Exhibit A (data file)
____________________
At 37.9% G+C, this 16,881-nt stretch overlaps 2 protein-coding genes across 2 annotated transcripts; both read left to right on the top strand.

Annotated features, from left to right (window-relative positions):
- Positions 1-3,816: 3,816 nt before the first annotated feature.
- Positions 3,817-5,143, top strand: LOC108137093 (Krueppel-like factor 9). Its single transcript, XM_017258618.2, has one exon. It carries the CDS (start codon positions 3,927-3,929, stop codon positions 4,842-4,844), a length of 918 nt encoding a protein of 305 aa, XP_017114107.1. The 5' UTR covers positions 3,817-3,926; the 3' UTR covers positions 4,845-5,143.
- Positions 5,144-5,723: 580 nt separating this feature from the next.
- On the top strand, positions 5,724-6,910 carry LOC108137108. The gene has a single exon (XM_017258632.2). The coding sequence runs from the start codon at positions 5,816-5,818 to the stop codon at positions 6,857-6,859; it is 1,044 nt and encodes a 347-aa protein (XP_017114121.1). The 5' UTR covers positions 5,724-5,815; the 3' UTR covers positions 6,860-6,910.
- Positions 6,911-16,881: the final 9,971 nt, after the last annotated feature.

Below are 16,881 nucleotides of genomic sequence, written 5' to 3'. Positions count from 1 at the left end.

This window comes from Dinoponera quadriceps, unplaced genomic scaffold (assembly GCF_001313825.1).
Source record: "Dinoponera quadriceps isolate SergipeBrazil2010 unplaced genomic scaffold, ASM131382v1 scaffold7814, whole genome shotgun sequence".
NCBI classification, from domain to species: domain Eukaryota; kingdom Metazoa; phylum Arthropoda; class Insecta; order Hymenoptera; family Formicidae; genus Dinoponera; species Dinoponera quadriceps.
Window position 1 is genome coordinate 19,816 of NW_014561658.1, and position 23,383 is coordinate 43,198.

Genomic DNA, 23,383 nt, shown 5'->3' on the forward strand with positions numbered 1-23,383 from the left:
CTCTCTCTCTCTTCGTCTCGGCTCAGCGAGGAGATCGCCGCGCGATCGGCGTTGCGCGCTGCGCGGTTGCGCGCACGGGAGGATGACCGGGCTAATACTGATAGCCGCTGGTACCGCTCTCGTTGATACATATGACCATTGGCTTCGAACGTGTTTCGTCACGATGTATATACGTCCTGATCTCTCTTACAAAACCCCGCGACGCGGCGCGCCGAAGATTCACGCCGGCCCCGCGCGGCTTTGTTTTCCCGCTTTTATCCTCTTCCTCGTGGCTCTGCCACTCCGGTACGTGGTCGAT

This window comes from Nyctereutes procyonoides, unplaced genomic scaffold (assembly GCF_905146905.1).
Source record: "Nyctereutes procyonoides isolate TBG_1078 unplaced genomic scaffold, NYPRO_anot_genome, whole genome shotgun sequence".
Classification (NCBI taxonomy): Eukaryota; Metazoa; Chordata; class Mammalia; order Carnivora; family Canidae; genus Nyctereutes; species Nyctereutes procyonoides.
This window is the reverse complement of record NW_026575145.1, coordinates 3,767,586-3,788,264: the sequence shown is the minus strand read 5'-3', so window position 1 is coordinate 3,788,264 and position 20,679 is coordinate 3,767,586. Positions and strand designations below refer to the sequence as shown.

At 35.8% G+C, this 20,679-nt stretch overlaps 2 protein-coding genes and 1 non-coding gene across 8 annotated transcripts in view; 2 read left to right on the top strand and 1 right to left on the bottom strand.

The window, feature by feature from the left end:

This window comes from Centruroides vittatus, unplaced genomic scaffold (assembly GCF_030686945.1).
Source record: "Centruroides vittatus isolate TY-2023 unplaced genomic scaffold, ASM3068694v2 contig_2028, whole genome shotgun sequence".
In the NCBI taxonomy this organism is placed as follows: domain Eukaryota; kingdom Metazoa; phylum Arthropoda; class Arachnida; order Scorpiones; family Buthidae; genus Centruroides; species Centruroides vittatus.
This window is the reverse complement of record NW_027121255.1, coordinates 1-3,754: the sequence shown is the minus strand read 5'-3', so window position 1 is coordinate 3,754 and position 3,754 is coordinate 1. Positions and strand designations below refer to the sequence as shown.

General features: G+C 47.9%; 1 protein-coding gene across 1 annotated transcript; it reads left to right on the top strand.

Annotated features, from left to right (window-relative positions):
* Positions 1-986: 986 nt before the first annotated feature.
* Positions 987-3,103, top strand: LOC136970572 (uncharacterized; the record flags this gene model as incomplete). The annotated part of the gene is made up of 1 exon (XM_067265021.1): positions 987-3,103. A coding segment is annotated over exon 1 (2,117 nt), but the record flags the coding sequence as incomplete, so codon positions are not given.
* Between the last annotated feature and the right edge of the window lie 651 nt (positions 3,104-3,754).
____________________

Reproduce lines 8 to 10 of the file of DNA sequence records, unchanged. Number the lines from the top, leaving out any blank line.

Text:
Below are 16,881 nucleotides of genomic sequence, written 5' to 3'. Positions count from 1 at the left end.

This window comes from Dinoponera quadriceps, unplaced genomic scaffold (assembly GCF_001313825.1).
Source record: "Dinoponera quadriceps isolate SergipeBrazil2010 unplaced genomic scaffold, ASM131382v1 scaffold7814, whole genome shotgun sequence".